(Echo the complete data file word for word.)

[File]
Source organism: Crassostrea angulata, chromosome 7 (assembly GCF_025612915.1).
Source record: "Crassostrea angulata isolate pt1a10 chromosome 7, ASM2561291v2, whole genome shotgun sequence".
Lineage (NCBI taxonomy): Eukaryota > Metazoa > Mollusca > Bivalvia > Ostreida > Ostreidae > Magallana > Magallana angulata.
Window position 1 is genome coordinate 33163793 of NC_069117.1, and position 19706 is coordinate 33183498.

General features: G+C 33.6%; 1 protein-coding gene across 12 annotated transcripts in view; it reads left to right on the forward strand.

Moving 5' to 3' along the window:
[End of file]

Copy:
Source organism: Crassostrea angulata, chromosome 7 (assembly GCF_025612915.1).
Source record: "Crassostrea angulata isolate pt1a10 chromosome 7, ASM2561291v2, whole genome shotgun sequence".
Lineage (NCBI taxonomy): Eukaryota > Metazoa > Mollusca > Bivalvia > Ostreida > Ostreidae > Magallana > Magallana angulata.
Window position 1 is genome coordinate 33163793 of NC_069117.1, and position 19706 is coordinate 33183498.

General features: G+C 33.6%; 1 protein-coding gene across 12 annotated transcripts in view; it reads left to right on the forward strand.

Moving 5' to 3' along the window: